64 bit ELF, with FULL RELRO, NX, stack guard & PIE enabled.
After doing some reversing, we found that it's a Befunge-93 program interpreter. It will first read some Befunge-93 instructions (at most 20000 characters), then interpret & execute those instructions. The program will store those instructions at the
program buffer, and the maximum of the executed instructions is 10000.
Here's the pseudo code of the main function:
After we took some good look at the main function, we found that we're able to trigger the read/write anywhere vulnerability by doing the followings:
- By using the
.instructions, we're able to read the content of any memory address.
&to push an integer on the
Stack(notice the uppercase S, this
Stackvariable is a buffer that the interpreter use to simulate the stack in a Befunge-93 program).
- By doing
g, the interpreter will first pop two values (let's say
Stackand push the content of
program[80 * x + y]to the
Stack. Since we can control the value of
y, we can push the content of any address on Stack, and print it out by using the
- Notice that the
&instruction only make us able to push an integer (32 bit) on the
Stack. If we want to read the content that is far away from the
programbuffer, the value of
ymight have to be an long integer. To solve this problem, we can use the
*instruction. It will pop two values (
y) from the
x * yto
Stack. It uses 64 bit registers during the whole operation, thus we can use this method to place a long integer on the
Stack, then use
.to leak the content of any memory address.
- With the aforementioned methods, we can also use the
pinstruction to overwrite the content of any memory address.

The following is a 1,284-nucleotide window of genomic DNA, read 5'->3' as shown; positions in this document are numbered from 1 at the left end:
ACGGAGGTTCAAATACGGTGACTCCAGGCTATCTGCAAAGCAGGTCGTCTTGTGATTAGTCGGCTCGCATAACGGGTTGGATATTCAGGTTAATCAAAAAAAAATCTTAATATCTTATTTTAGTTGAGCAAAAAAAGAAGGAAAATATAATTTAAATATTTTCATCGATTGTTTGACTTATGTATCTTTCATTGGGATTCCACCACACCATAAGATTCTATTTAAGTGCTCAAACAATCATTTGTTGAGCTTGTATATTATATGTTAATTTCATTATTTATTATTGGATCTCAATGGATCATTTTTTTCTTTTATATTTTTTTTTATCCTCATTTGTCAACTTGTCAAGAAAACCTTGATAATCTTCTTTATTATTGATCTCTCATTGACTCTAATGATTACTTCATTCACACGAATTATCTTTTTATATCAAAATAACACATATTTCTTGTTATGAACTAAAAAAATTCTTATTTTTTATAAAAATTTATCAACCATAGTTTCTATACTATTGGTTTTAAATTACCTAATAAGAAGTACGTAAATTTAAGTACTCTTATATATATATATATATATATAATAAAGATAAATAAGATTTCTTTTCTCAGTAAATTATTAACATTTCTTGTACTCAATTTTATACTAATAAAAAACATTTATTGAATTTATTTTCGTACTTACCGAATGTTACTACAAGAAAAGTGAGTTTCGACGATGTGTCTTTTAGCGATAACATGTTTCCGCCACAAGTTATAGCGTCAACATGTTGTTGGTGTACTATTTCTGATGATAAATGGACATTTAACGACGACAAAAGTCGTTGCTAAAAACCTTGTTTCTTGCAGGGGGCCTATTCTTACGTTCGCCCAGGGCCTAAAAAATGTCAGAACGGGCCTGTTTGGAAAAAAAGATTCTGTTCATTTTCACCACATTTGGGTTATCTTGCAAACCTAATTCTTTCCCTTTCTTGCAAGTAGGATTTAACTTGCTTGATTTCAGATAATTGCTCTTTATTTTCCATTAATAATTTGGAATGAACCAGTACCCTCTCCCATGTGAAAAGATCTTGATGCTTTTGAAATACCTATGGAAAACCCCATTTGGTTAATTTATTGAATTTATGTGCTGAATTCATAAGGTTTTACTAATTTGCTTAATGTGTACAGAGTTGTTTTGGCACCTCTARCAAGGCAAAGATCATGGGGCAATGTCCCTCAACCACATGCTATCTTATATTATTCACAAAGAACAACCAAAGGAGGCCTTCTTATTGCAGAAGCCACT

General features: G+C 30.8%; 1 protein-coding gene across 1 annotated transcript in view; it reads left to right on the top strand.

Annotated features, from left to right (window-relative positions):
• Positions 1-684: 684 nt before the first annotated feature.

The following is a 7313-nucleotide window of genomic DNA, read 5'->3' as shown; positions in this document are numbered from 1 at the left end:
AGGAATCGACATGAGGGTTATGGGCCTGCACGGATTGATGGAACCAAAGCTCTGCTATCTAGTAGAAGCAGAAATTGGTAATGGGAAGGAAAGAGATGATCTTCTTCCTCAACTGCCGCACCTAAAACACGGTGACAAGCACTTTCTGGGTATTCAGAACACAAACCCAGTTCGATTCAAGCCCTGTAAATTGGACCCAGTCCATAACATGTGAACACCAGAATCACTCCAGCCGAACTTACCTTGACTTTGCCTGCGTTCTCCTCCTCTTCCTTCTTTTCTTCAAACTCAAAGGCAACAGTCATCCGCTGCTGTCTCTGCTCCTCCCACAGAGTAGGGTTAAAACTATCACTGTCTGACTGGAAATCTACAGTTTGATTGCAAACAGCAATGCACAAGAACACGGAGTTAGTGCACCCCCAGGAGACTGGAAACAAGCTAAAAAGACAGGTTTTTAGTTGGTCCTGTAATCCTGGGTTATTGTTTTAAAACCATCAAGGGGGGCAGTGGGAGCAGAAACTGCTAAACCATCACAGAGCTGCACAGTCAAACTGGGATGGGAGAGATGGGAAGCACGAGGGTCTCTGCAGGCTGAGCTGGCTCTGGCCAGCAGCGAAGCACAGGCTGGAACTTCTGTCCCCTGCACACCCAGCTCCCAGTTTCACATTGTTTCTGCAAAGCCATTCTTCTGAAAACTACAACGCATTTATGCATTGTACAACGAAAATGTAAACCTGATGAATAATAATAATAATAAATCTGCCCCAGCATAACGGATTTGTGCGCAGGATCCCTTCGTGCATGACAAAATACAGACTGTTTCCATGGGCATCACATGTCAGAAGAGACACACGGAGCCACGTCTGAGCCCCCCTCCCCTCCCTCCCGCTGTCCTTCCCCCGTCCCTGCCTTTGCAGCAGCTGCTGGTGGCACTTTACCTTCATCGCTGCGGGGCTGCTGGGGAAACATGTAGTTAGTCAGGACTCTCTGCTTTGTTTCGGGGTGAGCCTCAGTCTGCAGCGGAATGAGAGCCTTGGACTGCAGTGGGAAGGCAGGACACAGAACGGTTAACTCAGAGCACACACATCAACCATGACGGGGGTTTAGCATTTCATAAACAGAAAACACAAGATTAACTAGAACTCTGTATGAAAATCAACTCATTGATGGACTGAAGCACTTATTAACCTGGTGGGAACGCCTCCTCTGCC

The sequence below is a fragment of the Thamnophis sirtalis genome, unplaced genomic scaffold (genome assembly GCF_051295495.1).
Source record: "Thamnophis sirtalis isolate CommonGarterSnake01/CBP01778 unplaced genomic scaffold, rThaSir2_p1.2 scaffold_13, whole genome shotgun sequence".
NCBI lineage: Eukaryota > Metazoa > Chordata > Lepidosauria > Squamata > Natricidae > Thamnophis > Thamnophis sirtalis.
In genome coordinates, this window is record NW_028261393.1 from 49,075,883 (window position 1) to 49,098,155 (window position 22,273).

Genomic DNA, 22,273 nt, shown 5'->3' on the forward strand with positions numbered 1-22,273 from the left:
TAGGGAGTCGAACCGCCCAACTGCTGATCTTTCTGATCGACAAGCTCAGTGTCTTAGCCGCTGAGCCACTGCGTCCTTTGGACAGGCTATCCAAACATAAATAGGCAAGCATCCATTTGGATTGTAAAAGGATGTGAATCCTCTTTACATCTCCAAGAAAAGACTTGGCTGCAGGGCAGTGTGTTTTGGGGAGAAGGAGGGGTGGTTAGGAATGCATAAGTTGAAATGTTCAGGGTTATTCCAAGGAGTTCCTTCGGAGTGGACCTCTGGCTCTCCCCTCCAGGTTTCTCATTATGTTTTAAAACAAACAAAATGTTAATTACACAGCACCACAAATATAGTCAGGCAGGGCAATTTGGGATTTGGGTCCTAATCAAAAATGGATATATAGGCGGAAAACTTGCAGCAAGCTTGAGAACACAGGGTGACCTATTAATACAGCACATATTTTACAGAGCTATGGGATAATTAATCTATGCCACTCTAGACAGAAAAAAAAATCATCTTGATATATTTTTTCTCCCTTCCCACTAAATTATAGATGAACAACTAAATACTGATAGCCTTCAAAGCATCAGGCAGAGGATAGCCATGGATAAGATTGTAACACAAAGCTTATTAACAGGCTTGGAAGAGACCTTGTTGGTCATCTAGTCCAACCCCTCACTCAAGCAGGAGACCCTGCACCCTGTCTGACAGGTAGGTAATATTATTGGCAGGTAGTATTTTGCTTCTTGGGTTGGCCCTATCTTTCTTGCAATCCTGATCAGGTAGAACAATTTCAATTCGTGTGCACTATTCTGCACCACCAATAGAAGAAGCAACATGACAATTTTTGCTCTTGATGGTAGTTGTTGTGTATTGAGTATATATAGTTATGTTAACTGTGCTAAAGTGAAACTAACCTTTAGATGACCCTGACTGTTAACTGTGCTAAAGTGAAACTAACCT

So now we can leak and overwrite the content of whatever the memory address we want. The first thing we do is to leak the libc's base address. Here I leak the address of
__libc_start_main's GOT, and use libc-database to get the libc's version.
Now we'll have to overwrite some address to hijack the control flow. Notice that there's no function pointer in the program, and GOT were all read-only due to the FULL RELRO protection. The only way we can do this is to overwrite the return address.
So now we'll have to get the stack address. But how? There's no format string vulnerability, so it's hard (nearly impossible) for us to leak the saved ebp or argv address on the stack. Also there's no
mmap, so it's also impossible for us to locate the .tls section address and leak the pointer to stack which is placed in the very section.
By the time I was solving this challenge, the only way left I know is to leak the
__libc_stack_end symbol in the
ld-linux.so. To achieve this I'll have to leak the
ld-linux.so's base address from the
DT_DEBUG info, which is placed in the .dynamic section of the binary. As for the version of the
ld-linux.so, I just assume it's the same version with the libc.so, which is Ubuntu 14.04, 64bit. Luckily, the actual binary can be retrieved from my other VM.
It took me a lot of time and work to do the whole thing, and the method's not elegant. Fortunately, it worked, and I was able to overwrite the return address with the typical x64 ROP chain:
pop_rdi --> bin_sh -->system. At last, we are able to spawn a shell and get the flag.
bbb is the Befunge-93 program I used to exploit the service :
After I pass the challenge and ask a girl from HITCON CTF team, she told me that there's a symbol call
environ in libc, which also store a stack address! And that's the moment I realized I totally forgot to search the stack address in libc while debugging the program!
So the (way) more elegant way to solve this challenge is to leak the stack address via the
environ symbol after we leak the libc's base address. Guess I've still got a lot to learn in the pwn area :P